It’s painful to read Paul Krugman when he writes about health care. Makes you wonder how he ever won the Nobel Prize. Previously, he made the absurd claim that in repealing health reform Mitt Romney would allow “tens of thousands” of people to die. In his latest venture into the field, about which he knows embarrassingly little, he has this to say:
- Mitt Romney, as president, would make “savage cuts” in Medicaid.
- This is unfortunate because “Medicaid has been more successful at controlling costs than any other major part of the nation’s health care system.”
- Medicaid achieves this efficiency (a) “partly by having much lower administrative costs than private insurers” and (b) because “Medicaid is much more effective at bargaining with the medical-industrial complex.”
- Romney wants to slash Medicaid, in part because of Republicans’ “general hostility to anything that helps the 47 percent — those Americans whom they consider moochers who need to be taught self-reliance.” (Some Republicans? No. Apparently, all Republicans!)
I’ll pass on the last claim, except to note that the “Roosevelt coalition” was not a coalition that wanted to help poor people. It was a coalition of self-interested parties (including lots of racists and bigots) who desired to use the coercive power of the state to pursue their own interests, regardless of the impact on others — especially poor people. I will also note that by almost every measure those on the right are less selfish and care more about their fellow man than those on the left, as a general rule.
Tomorrow is Election Day.
What evidence is there that Medicaid outperforms every other part of the health care system in holding down costs? Krugman tells us that:
According to the best available estimates, the average cost of health care for adult Medicaid recipients is about 20 percent less than it would be if they had private insurance. The gap for children is even larger.
But isn’t that because Medicaid pays less than every other payer? Of course. On average, Medicaid pays physicians who treat Medicaid patients only about 59 percent of what a private insurer would pay for the same service. In New York, Medicaid pays even less — about one-third of what private insurers would pay.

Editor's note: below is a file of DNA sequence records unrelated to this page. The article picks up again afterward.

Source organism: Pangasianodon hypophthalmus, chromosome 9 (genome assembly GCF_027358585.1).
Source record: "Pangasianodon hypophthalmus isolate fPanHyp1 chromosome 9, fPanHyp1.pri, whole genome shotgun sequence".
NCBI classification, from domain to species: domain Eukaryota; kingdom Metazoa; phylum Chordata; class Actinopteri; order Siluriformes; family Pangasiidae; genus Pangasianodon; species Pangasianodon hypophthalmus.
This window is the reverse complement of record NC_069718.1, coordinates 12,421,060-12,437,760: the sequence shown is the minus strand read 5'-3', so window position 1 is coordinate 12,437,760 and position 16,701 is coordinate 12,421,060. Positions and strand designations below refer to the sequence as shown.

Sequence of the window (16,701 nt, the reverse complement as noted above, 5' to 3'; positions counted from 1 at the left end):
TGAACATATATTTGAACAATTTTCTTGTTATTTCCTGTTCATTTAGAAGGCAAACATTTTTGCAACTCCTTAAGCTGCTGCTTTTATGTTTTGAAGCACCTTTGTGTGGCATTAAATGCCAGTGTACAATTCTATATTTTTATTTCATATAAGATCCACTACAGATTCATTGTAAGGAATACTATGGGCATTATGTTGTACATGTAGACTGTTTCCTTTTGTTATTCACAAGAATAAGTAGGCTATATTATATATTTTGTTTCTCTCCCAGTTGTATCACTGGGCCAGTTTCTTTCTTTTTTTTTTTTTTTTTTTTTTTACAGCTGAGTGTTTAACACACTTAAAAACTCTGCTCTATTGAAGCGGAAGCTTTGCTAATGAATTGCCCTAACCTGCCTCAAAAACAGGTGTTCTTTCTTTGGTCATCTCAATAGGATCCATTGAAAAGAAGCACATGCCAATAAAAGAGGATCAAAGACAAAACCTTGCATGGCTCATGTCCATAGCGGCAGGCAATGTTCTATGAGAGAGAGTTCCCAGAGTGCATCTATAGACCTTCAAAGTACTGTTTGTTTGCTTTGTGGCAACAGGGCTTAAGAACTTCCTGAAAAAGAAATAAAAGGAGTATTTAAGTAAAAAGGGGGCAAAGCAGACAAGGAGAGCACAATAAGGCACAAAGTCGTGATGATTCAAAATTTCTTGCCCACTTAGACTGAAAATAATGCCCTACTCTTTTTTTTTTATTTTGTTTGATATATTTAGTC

Don’t Medicaid enrollees have to wait longer to get care because it pays less? You bet they do. In fact when you add the time price of care to the money price of care, Medicaid may be the most expensive health plan around. Also, health care delayed is often health care denied.
Krugman, however, asserts that Medicaid is more efficient because it has lower administrative costs than private insurance. He appears not to know that two-thirds of Medicaid enrollees [see here, page 13] are in private health insurance plans under contract with state governments!!!
His assertion that Medicaid “bargains” with the provider community is ludicrous. Medicaid doesn’t bargain with anybody. It sets a price and providers take it or leave it. Unfortunately, almost one-third of physicians leave the money on the table and are refusing to take any new Medicaid patients. Moreover, if this were a desirable way to hold down costs, we don’t have to enroll everyone in Medicaid to achieve it. We could just impose price controls on the whole health care system and let everyone pay Medicaid rates.
[Of course, real economists know that the social cost of something is not the price we pay. It is the opportunity cost of the resources needed to produce it. In the case of medical care, as long as we have the same doctors, nurses, hospital personnel, etc. performing the same services, price controls do not lower costs, they shift costs — from patients to providers. In fact price controls actually increase the social cost of care — as the time price of waiting rises to ration a scarce resource.]
What about Romney’s “savage cuts” in Medicaid? For the last 40 years or so health care spending in the United States has been growing at the rate of growth of gross domestic product (GDP) per person plus 2 percentage points. As Chris Jacobs notes, Romney proposes to cut that excess growth in half for Medicaid. In other words, Medicaid would grow at GDP plus 1percent rather the 2 percent. But this is identical to the proposal made by president Obama’s own deficit reduction commission, headed by Alan Simpson and Erskine Bowles. It is also the same growth path proposed by other bipartisan proposals: Ryan/Rivlin, Domenici/Rivlin, and Ryan/Wyden. [See the chart below.]
More importantly, to pay for ObamaCare, the Affordable Care Act [ObamaCare] would slow the rate of growth of Medicare almost to GDP per capita plus 0%!!!! In other words, if Romney’s proposed cuts in Medicaid are “savage,” then Obama’s cuts in Medicare spending are twice as savage!!!
Democrats often point out that the House Republican budget (Paul Ryan’s plan) envisions spending almost exactly the same number of dollars on Medicare that the Obama administration proposes spending. True enough. But the spending cap under ObamaCare is enforced by lowering payments to providers — so much so that one in seven hospitals will leave the Medicare system in the next eight years and seniors will have increasing difficulty finding doctors who will see them, according to the best estimates of the Medicare actuaries. Ryan, on the other hand is free to find better ways of meeting this target, including relying on competition and market incentives. Further, Romney has not endorsed the Ryan budget. In fact, Romney has not endorsed any cap on Medicare spending at all.